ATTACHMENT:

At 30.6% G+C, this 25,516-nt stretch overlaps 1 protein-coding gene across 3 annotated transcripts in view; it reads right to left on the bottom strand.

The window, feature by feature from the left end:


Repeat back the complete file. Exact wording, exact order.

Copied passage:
At 30.6% G+C, this 25,516-nt stretch overlaps 1 protein-coding gene across 3 annotated transcripts in view; it reads right to left on the bottom strand.

The window, feature by feature from the left end: